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Monday, December 23, 2013

A ‘Shocked’ and ‘Disappointed’ Tiffany & Co. Ordered to Pay $450 Million to Swatch Group


A long, simmering dispute between two powerhouses in the luxury jewelry and watch world appears to have come to an end when a Dutch arbitration panel ordered Tiffany & Co. to pay 402 million Swiss francs ($450 million) to Swatch Group for breach of contract. In addition, a counter-claim by Tiffany & Co. was dismissed by the panel.

The dispute, which has been ongoing since 2011, was argued before the Netherlands Arbitration Institute, which provides a confidential way of resolving such disagreements. The result of the arbitration in Swatch’s favor was announced in a very brief statement by the watch company Sunday followed by a much longer statement filed with the Securities & Exchange Commission Monday morning by Tiffany. 

Tiffany cut its forecast for the year based on the ruling and it says it will continue to seek legal remedies.

“We were shocked and extremely disappointed with the decision of the majority of the arbitral panel,” said Michael J. Kowalski, Tiffany chairman and CEO, in the SEC statement. “We firmly believe the panel’s ruling is not supported by the facts of this case or the various agreements between the Swatch parties and the Tiffany parties. While we are reviewing our options with our legal counsel, I want to assure you that we do have sufficient financial resources to pay the full amount. We will record a charge for the after-tax impact of the award, which we estimate to be approximately $295 - 305 million, in the fourth quarter.”

In 2007, the two companies announced that they signed an agreement to produce and market watches under the Tiffany & Co. brand name. In September 2011, Swatch Group had terminated the collaboration for what it termed as a breach of contract and pressed claims for damages in December 2011 against Tiffany. In March 2012, Tiffany filed a counterclaim with the court of arbitration in charge.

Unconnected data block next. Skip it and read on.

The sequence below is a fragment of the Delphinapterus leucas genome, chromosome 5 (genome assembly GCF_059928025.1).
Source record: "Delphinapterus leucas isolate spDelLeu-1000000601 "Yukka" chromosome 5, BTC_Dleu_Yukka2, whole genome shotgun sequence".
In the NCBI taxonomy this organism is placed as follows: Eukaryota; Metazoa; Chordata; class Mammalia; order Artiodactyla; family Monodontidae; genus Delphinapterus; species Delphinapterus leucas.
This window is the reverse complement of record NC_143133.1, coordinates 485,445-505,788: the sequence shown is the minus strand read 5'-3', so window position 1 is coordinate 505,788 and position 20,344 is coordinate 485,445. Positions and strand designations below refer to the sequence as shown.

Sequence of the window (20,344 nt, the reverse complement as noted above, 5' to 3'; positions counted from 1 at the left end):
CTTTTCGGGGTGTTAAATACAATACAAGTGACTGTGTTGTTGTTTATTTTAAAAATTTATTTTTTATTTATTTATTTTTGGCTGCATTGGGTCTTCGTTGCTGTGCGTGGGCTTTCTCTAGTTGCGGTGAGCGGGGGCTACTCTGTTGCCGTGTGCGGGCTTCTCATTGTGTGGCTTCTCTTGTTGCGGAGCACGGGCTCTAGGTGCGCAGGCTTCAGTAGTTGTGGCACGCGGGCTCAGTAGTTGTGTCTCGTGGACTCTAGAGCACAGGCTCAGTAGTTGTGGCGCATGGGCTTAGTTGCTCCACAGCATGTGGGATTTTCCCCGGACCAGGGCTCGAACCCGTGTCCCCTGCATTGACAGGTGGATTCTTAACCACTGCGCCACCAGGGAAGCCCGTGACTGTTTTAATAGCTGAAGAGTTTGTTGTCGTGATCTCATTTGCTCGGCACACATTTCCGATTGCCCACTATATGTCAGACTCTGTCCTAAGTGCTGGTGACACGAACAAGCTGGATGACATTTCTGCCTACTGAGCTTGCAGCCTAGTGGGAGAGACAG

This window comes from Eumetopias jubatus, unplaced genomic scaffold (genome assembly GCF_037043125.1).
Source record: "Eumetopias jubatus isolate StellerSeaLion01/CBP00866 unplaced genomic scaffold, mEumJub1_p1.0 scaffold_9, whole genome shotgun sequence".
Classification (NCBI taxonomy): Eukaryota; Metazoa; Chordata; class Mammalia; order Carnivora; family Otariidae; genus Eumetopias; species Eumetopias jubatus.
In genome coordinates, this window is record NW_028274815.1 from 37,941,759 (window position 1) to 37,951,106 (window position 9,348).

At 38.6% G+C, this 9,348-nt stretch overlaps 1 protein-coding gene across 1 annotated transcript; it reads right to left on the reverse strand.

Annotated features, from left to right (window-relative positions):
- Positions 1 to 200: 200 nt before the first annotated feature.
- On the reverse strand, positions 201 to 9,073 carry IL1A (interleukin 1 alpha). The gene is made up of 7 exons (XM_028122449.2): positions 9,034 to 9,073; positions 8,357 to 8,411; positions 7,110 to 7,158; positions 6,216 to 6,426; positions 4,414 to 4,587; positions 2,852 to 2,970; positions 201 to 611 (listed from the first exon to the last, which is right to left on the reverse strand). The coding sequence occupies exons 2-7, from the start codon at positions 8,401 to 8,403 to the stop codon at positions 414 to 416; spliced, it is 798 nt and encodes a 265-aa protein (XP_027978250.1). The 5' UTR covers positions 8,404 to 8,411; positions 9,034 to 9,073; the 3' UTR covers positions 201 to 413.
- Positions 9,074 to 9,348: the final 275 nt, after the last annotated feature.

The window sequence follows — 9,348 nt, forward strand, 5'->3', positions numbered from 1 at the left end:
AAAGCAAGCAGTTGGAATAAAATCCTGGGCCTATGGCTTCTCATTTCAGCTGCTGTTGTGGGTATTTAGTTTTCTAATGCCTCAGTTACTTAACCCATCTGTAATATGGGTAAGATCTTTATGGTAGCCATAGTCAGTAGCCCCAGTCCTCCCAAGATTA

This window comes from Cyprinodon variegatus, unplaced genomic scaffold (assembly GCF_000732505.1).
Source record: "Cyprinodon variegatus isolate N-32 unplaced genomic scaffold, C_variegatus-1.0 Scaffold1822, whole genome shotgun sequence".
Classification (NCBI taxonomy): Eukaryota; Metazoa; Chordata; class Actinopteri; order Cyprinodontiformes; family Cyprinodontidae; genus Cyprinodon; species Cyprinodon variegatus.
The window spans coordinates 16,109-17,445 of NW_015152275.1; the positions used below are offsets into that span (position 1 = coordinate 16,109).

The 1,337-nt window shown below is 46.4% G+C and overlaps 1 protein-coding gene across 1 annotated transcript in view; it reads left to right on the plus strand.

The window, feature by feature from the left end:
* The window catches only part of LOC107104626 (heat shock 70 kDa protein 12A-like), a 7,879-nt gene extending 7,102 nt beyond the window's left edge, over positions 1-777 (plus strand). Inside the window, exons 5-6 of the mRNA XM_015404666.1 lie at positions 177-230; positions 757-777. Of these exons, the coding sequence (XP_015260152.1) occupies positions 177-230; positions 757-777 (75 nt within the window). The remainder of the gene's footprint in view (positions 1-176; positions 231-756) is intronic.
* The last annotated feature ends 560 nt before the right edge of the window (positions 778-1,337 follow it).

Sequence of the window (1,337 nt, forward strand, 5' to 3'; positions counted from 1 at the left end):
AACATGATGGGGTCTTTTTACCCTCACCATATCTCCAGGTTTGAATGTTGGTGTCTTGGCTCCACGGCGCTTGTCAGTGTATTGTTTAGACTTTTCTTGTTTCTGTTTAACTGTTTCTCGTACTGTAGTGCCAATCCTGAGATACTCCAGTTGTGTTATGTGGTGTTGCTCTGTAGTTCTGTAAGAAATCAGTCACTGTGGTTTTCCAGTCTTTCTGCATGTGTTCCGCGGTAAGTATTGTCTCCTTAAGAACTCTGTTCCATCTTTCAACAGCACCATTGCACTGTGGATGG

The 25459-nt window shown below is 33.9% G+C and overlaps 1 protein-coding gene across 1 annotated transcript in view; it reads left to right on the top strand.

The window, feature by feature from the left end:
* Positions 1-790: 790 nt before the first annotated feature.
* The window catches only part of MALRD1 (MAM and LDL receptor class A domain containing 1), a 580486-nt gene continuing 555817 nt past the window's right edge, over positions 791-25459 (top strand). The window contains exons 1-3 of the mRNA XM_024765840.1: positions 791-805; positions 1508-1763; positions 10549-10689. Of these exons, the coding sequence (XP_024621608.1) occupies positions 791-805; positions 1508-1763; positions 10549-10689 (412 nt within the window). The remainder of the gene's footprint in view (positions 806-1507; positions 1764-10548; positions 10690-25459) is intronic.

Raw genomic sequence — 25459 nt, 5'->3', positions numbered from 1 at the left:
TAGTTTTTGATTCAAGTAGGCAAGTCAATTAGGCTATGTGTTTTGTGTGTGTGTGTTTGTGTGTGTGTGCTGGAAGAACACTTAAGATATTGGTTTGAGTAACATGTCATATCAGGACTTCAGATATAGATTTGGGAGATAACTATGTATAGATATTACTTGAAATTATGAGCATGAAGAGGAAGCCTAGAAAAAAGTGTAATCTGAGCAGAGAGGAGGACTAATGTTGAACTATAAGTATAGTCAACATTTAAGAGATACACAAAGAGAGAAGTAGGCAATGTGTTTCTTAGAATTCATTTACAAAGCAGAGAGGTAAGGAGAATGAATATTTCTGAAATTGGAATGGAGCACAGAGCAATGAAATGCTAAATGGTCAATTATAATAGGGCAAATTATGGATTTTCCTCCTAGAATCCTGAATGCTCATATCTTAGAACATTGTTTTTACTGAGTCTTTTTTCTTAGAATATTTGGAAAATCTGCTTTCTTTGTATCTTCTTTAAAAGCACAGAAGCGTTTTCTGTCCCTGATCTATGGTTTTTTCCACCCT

The original agreement between the two parties was that Swatch Group—which produces, markets and sells watches under approximately 20 brands from the popular low-cost Swatch watch to the prestige and luxury brand, Breguet—was to design and produce watches under the Tiffany brand name. Those watches were to be sold through Tiffany stores around the world. Tiffany apparently didn’t think the watches created by Swatch fit their brand image. Swatch charged that Tiffany did little to market and sell those watches.

Tiffany noted in its statement that one of the three members of the arbitration panel issued a dissenting opinion and that the amount awarded reflects approximately 8.8 percent of the damages claimed by Swatch.

Tiffany, according to its statement, was also ordered to pay two-thirds of the cost of arbitration (approximately $800,000) and two-thirds of the cost of legal fees ($8.8 million).

 “We do not believe that the award will impact our ability to realize our existing business plans in the short or long term, and we are extremely pleased to be moving forward with our plans to design, produce, market and distribute our own Tiffany & Co. brand watches,” Kowalski said.

Kowalski said the payments will be made from cash on hand and funds available under its existing debt facilities. The company said that the charges associated with the award will reduce earnings per diluted share for the fiscal year ended January 31, 2014, to $2.30 - $2.35 from the guidance of $3.65 - $3.75, issued a month earlier.

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